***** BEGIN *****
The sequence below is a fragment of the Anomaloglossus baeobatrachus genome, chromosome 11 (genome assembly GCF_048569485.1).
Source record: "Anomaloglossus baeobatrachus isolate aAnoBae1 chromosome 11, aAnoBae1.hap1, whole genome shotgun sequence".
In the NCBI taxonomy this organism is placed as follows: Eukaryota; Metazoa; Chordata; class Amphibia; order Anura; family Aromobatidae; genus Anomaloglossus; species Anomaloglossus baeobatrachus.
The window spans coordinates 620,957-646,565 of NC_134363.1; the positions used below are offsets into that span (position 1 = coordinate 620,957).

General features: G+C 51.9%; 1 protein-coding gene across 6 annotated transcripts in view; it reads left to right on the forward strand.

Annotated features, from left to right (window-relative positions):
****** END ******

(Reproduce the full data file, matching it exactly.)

The sequence below is a fragment of the Anomaloglossus baeobatrachus genome, chromosome 11 (genome assembly GCF_048569485.1).
Source record: "Anomaloglossus baeobatrachus isolate aAnoBae1 chromosome 11, aAnoBae1.hap1, whole genome shotgun sequence".
In the NCBI taxonomy this organism is placed as follows: Eukaryota; Metazoa; Chordata; class Amphibia; order Anura; family Aromobatidae; genus Anomaloglossus; species Anomaloglossus baeobatrachus.
The window spans coordinates 620,957-646,565 of NC_134363.1; the positions used below are offsets into that span (position 1 = coordinate 620,957).

General features: G+C 51.9%; 1 protein-coding gene across 6 annotated transcripts in view; it reads left to right on the forward strand.

Annotated features, from left to right (window-relative positions):